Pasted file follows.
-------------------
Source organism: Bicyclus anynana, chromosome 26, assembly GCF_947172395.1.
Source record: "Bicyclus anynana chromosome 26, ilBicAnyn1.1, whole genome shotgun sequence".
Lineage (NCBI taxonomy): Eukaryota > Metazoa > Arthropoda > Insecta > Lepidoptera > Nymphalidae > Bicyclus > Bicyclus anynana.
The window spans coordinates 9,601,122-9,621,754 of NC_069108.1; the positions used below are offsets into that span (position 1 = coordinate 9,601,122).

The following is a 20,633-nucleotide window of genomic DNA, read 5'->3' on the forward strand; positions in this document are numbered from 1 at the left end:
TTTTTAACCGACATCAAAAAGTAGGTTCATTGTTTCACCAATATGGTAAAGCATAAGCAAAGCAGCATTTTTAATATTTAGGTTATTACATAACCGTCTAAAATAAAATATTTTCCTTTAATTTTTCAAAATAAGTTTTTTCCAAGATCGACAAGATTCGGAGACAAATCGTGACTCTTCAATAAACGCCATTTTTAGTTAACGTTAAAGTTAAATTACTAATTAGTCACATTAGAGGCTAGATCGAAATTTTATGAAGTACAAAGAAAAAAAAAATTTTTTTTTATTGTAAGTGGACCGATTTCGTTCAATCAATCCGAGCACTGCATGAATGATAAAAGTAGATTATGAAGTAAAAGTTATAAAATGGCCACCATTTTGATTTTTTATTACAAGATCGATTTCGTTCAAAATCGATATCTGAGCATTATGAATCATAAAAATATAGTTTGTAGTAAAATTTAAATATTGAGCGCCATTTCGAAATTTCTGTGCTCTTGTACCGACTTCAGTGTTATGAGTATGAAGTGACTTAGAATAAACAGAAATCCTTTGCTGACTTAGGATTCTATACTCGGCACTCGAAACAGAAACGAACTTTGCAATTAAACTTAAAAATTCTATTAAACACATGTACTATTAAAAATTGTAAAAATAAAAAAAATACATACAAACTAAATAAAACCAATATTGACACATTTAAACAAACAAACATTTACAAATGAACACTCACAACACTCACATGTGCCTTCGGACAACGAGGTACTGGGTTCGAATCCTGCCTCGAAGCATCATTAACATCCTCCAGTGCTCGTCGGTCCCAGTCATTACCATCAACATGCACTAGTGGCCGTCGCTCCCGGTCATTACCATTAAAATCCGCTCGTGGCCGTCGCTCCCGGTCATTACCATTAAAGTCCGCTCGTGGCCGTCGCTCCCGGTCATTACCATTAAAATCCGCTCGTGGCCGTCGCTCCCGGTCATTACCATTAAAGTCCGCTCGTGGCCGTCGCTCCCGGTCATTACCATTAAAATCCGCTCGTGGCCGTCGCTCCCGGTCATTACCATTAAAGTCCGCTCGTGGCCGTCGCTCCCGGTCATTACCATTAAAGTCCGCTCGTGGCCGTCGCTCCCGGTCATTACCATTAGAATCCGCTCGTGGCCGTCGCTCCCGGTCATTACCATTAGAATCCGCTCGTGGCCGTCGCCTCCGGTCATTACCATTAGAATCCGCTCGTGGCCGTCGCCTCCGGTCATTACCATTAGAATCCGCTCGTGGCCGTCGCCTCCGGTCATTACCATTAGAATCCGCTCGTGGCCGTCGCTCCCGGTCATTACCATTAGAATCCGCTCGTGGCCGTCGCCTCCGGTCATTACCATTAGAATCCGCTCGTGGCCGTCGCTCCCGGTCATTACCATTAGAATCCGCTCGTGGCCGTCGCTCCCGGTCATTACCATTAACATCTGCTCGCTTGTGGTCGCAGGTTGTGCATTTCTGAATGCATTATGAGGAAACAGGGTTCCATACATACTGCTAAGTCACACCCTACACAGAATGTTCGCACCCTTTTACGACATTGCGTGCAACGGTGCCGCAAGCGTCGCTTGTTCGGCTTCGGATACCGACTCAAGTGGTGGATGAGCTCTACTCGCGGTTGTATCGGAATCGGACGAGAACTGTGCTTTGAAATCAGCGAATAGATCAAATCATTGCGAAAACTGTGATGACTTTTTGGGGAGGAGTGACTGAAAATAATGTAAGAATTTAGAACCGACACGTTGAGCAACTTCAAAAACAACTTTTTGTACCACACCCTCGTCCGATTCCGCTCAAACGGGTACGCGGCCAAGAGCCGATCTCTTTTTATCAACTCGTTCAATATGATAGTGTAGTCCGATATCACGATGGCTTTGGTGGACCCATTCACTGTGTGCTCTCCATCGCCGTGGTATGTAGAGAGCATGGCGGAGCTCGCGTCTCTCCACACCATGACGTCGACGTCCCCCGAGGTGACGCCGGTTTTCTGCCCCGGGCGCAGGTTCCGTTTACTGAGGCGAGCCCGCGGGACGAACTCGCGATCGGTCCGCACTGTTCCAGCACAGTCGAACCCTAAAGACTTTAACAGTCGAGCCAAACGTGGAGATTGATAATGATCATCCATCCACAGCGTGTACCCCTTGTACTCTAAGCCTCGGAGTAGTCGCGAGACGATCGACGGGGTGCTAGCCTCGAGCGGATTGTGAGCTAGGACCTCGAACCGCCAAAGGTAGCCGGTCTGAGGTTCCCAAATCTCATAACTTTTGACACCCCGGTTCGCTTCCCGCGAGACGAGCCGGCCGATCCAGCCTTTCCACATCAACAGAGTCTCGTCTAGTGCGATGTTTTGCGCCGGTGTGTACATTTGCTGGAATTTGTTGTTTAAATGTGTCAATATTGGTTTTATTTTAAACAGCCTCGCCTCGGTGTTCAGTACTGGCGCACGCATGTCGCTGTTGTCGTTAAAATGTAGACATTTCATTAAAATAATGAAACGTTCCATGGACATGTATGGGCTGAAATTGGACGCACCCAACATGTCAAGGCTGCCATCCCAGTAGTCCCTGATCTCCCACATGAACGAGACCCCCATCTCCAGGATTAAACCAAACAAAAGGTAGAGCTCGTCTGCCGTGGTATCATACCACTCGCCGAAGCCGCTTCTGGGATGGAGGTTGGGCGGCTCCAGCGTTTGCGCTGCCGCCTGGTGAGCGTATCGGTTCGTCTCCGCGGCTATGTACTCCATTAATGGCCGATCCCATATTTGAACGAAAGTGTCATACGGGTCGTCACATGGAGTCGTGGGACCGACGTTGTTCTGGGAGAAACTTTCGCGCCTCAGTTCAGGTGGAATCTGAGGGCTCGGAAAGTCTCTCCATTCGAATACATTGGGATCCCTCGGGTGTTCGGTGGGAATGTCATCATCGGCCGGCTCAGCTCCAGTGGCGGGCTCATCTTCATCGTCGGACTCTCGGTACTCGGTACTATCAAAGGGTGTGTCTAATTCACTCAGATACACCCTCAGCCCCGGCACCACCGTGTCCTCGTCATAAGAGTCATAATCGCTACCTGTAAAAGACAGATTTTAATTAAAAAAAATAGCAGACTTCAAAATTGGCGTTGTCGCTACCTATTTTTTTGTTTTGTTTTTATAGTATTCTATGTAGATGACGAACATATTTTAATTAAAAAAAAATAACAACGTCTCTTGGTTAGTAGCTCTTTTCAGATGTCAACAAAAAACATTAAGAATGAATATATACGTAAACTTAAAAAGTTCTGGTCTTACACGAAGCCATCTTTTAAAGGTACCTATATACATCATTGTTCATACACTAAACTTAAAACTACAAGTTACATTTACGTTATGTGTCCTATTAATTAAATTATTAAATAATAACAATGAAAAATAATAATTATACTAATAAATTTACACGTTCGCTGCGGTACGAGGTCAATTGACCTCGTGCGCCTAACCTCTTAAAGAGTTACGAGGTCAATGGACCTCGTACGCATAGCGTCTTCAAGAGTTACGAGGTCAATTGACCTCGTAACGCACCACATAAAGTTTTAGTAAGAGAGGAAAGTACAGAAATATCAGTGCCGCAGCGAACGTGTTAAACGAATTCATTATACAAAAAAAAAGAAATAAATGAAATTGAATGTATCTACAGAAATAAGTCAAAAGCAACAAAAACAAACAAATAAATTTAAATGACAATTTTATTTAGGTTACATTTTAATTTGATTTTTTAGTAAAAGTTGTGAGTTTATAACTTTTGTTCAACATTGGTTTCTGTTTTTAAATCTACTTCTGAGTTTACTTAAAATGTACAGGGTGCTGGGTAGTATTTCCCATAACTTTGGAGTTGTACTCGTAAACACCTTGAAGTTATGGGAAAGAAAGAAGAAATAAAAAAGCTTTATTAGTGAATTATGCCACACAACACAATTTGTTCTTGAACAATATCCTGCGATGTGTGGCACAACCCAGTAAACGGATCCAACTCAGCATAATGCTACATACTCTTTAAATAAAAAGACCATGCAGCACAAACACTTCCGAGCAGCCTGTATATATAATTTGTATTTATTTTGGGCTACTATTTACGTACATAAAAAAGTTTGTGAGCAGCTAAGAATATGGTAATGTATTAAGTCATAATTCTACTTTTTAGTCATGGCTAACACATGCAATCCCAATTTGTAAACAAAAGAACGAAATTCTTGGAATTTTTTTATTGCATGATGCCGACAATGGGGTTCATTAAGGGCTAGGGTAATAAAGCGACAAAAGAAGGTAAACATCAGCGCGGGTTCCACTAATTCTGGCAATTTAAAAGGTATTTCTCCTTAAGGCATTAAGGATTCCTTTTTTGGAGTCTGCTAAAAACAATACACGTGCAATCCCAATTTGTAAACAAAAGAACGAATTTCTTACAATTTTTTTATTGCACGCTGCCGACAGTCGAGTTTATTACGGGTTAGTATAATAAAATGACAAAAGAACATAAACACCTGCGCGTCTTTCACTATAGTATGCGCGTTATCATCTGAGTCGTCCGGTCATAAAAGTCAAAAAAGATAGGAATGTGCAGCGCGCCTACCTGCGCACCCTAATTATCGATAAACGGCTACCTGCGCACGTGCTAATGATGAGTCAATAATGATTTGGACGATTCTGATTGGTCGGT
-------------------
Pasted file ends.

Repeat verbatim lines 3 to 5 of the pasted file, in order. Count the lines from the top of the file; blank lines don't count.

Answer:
Lineage (NCBI taxonomy): Eukaryota > Metazoa > Arthropoda > Insecta > Lepidoptera > Nymphalidae > Bicyclus > Bicyclus anynana.
The window spans coordinates 9,601,122-9,621,754 of NC_069108.1; the positions used below are offsets into that span (position 1 = coordinate 9,601,122).

The following is a 20,633-nucleotide window of genomic DNA, read 5'->3' on the forward strand; positions in this document are numbered from 1 at the left end: